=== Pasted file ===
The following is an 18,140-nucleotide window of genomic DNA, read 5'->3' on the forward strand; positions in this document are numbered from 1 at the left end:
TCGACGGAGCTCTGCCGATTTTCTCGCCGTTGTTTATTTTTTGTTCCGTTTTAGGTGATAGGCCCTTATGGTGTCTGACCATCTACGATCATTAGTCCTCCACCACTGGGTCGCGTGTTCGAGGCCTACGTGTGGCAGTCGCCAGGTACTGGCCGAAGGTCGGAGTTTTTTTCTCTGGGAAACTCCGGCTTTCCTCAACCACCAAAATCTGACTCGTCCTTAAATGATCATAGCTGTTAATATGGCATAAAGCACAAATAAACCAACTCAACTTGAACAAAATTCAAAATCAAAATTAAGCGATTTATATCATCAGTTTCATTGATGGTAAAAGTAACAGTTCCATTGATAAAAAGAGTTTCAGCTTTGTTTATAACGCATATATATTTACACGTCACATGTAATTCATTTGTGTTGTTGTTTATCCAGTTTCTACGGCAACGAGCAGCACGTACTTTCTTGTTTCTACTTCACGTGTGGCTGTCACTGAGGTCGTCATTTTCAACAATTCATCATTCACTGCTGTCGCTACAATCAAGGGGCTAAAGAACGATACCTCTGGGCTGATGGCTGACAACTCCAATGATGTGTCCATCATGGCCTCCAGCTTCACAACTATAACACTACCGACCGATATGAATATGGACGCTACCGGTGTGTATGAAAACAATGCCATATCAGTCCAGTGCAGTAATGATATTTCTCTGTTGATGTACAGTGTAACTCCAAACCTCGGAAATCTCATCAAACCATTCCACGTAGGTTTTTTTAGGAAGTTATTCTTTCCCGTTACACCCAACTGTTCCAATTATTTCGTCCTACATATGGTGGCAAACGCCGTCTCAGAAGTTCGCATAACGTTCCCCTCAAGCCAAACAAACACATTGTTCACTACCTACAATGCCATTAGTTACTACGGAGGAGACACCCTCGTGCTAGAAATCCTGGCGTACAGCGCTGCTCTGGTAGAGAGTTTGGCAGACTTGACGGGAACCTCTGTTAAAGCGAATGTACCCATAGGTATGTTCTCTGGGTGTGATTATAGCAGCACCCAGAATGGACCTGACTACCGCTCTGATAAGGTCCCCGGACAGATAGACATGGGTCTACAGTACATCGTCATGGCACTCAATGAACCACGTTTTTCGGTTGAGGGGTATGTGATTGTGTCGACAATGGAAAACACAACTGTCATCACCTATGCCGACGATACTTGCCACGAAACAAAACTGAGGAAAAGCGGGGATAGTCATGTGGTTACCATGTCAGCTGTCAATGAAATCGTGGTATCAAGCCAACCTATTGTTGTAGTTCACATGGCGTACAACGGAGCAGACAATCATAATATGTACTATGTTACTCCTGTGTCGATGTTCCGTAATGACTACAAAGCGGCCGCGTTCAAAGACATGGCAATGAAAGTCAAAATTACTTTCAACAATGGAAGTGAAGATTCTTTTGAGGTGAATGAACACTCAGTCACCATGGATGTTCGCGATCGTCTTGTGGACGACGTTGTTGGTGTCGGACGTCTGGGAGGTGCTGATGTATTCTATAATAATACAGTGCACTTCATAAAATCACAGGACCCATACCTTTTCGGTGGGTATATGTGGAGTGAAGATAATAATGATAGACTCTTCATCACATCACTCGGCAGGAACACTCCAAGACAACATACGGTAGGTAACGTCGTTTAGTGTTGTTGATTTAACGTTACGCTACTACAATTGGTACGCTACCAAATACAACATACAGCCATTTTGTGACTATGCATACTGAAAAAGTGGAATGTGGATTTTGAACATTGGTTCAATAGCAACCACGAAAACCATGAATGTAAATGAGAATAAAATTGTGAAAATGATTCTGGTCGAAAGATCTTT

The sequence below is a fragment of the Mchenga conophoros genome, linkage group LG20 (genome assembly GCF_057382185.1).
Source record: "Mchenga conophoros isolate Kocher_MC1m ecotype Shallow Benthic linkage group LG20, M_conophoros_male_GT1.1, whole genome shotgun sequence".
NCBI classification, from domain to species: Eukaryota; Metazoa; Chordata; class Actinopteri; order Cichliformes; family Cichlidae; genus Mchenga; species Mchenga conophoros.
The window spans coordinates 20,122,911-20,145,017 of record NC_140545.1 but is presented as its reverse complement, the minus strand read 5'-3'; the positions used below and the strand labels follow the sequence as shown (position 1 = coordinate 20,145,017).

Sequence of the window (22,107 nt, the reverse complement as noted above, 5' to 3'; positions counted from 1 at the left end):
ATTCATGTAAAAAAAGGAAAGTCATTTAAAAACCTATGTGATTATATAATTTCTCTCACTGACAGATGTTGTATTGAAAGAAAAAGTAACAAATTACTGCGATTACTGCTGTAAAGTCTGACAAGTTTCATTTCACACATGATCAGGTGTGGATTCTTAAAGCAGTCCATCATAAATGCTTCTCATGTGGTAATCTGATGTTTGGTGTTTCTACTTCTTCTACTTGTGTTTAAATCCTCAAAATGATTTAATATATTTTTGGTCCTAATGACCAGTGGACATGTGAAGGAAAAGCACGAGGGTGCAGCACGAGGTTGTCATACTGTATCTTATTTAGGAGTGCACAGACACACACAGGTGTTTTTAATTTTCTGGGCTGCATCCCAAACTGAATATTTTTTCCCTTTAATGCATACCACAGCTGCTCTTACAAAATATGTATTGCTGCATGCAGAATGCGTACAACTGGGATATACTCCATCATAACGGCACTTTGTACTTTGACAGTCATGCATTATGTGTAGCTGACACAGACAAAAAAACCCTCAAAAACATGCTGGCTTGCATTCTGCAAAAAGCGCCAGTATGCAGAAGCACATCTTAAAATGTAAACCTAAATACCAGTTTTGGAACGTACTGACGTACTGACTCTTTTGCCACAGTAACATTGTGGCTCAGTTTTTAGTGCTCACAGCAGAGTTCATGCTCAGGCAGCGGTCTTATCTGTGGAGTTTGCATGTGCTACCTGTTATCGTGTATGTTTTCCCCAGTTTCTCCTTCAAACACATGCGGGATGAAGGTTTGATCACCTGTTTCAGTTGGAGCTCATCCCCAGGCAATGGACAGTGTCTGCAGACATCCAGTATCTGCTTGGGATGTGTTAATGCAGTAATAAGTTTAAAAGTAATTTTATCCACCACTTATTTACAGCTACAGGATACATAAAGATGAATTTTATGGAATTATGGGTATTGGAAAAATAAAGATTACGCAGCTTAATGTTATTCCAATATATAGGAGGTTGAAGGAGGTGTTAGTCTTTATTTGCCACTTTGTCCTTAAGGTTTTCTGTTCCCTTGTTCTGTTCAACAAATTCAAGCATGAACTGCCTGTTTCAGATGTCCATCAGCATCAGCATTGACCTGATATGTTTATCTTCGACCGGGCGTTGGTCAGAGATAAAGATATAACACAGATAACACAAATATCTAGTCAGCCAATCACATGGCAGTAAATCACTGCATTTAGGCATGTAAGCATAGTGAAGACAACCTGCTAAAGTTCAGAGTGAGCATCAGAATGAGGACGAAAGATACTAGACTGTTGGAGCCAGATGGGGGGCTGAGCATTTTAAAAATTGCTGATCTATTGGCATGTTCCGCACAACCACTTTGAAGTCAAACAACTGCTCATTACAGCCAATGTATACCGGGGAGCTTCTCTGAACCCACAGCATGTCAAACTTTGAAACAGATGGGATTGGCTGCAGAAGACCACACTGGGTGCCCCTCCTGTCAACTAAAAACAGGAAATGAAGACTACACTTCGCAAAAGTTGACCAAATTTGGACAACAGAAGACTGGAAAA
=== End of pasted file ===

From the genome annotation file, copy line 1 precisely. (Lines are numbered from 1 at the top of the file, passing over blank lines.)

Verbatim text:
The following is an 18,140-nucleotide window of genomic DNA, read 5'->3' on the forward strand; positions in this document are numbered from 1 at the left end: